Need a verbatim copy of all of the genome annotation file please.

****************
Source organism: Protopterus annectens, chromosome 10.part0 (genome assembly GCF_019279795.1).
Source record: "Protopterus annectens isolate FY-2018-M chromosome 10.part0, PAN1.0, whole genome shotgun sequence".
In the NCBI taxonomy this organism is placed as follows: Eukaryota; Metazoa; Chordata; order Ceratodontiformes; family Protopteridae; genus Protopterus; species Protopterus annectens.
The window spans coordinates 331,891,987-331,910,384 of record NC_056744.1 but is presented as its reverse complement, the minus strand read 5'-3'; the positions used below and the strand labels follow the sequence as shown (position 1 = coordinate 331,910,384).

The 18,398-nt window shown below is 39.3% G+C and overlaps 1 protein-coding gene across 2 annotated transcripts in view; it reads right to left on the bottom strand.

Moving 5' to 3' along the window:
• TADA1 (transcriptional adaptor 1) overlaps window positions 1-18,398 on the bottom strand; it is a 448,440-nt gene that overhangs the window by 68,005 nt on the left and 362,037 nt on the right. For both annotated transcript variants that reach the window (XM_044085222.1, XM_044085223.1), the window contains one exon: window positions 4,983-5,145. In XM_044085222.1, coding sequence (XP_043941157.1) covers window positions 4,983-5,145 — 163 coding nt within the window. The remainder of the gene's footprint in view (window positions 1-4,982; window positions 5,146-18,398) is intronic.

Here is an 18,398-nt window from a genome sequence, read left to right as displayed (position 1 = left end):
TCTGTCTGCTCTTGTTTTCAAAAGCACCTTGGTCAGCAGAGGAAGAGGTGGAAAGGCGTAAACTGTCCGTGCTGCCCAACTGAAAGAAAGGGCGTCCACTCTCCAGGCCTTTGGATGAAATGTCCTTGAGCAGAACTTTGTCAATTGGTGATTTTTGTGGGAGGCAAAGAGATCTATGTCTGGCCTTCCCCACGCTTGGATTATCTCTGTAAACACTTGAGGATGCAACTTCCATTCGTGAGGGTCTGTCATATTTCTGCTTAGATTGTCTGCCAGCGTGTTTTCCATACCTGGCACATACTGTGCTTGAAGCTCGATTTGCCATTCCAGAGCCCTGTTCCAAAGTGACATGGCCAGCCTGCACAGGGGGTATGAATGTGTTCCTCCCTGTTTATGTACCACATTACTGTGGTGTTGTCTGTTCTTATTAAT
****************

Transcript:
Source organism: Protopterus annectens, chromosome 10.part0 (genome assembly GCF_019279795.1).
Source record: "Protopterus annectens isolate FY-2018-M chromosome 10.part0, PAN1.0, whole genome shotgun sequence".
In the NCBI taxonomy this organism is placed as follows: Eukaryota; Metazoa; Chordata; order Ceratodontiformes; family Protopteridae; genus Protopterus; species Protopterus annectens.
The window spans coordinates 331,891,987-331,910,384 of record NC_056744.1 but is presented as its reverse complement, the minus strand read 5'-3'; the positions used below and the strand labels follow the sequence as shown (position 1 = coordinate 331,910,384).

The 18,398-nt window shown below is 39.3% G+C and overlaps 1 protein-coding gene across 2 annotated transcripts in view; it reads right to left on the bottom strand.

Moving 5' to 3' along the window:
• TADA1 (transcriptional adaptor 1) overlaps window positions 1-18,398 on the bottom strand; it is a 448,440-nt gene that overhangs the window by 68,005 nt on the left and 362,037 nt on the right. For both annotated transcript variants that reach the window (XM_044085222.1, XM_044085223.1), the window contains one exon: window positions 4,983-5,145. In XM_044085222.1, coding sequence (XP_043941157.1) covers window positions 4,983-5,145 — 163 coding nt within the window. The remainder of the gene's footprint in view (window positions 1-4,982; window positions 5,146-18,398) is intronic.

Here is an 18,398-nt window from a genome sequence, read left to right as displayed (position 1 = left end):
TCTGTCTGCTCTTGTTTTCAAAAGCACCTTGGTCAGCAGAGGAAGAGGTGGAAAGGCGTAAACTGTCCGTGCTGCCCAACTGAAAGAAAGGGCGTCCACTCTCCAGGCCTTTGGATGAAATGTCCTTGAGCAGAACTTTGTCAATTGGTGATTTTTGTGGGAGGCAAAGAGATCTATGTCTGGCCTTCCCCACGCTTGGATTATCTCTGTAAACACTTGAGGATGCAACTTCCATTCGTGAGGGTCTGTCATATTTCTGCTTAGATTGTCTGCCAGCGTGTTTTCCATACCTGGCACATACTGTGCTTGAAGCTCGATTTGCCATTCCAGAGCCCTGTTCCAAAGTGACATGGCCAGCCTGCACAGGGGGTATGAATGTGTTCCTCCCTGTTTATGTACCACATTACTGTGGTGTTGTCTGTTCTTATTAAT